Where the first film was genuinely amusing and something at least resembling original, this time around Annakin and company are simply going through the motions. We're supposed to think these characters are funny because they look like they could be, not because they are. It's like the writers thought, 'hey, we'll just put a bunch of clichés and stereotypes in the movie and have them drive around Europe - that's all we need, the audience will eat it up!' But you won't. You won't laugh much at all, instead, you'll maybe snicker once or twice and then want that ninety minutes of your life back.
It's a shame, really, as there are some good people involved here. Cook and Moore have been consistently funny throughout their careers and have frequently been absolutely hilarious, and Curtis, as hit or miss as he can be, is usually better than he is here where he doesn't seem to put much effort into doing anything other than trying to look cool. The movie is well shot, makes good use of some great European scenery, and shows solid production values but this is one of those instances where nothing really ever gels the way that it should and the whole thing feels phoned in and half assed.
Both Houdini and Those Daring Young Men in Their Jaunty Jalopies are presented in AVC encoded 1080p high definition transfers that offer considerably more detail and better texture than the original DVD releases from a couple of years ago could provide, the first film in 1.37.1 and the second in 2.35.1. While there obviously weren't full blown restorations done for either film, as is made obvious by the heavy grain and minor print damage noticeable throughout each film, for the most part the sources used for the transfers are reasonably clean. There are no issues with noise reduction, and since each film is on its own disc there aren't really any compression issues either. Color reproduction is good for both films and while there is some softness here and there, which probably stems back to the source material used, both movies show good detail and texture. The only authoring anomaly worth noting is some noticeable halo effects that can be seen throughout both pictures - they're not constant, but they're there and those susceptible to such quirks will pick up on it.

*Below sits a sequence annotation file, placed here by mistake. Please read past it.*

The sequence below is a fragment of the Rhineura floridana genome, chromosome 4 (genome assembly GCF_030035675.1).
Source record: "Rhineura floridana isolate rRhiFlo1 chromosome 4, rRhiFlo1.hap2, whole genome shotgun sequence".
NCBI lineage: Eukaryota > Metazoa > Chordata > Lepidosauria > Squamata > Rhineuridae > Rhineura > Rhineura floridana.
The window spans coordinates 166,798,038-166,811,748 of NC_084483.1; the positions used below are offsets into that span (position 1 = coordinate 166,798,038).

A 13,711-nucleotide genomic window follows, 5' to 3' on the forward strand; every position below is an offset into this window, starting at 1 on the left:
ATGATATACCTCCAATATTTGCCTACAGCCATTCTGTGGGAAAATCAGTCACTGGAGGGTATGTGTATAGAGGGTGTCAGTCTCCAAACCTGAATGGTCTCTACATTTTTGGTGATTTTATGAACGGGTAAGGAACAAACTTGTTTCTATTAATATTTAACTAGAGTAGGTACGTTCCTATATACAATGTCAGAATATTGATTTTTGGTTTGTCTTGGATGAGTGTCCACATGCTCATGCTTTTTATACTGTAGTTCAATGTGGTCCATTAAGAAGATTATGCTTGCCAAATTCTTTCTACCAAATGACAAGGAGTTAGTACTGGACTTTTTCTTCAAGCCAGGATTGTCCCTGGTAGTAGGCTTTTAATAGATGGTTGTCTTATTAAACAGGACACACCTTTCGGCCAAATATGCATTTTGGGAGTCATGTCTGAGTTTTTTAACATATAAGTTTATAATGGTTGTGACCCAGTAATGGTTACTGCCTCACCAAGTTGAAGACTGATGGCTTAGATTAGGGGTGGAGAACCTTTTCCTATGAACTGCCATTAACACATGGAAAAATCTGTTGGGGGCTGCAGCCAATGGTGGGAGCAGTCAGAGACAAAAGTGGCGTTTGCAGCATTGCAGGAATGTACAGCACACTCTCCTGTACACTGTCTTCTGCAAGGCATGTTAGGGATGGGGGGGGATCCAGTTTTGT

Both films are presented with English language Dolby Digital 2.0 tracks that don't appear to be any different than their DVD counterparts at all. Sadly, there are no lossless audio mixes here nor are there any surround mixes. As far as the quality of the audio goes, both films are pretty much in the same ball park in that they sound fine, just rather unremarkable. The levels are well balanced and there are no problems with hiss or distortion to complain about, but don't expect anything exciting here as things to tend to lean a little towards the flat side now and then. No alternate language options or subtitles are provided.
Aside from a static menu and some exciting chapter selection, this disc is completely barebones, there aren't even any trailers.
If you're fan of either film, then yes, this is worthwhile for the upgrade in video quality even if it does recycle the same sound mixes as the DVD releases had and it doesn't contain any extras. If you're not sure or haven't seen either feature before, you'll definitely want to rent this release first. The first film is marginally entertaining and the second a surprisingly odd disaster, but neither film is essential viewing. Fun time killers, but far from classics. That said, it's nice to see some more obscure catalogue titles hitting Blu-ray thanks to companies like Legend Films and here's hoping they continue the trend.
Ian lives in NYC with his wife where he writes for DVD Talk, runs Rock! Shock! Pop!. He likes NYC a lot, even if it is expensive and loud.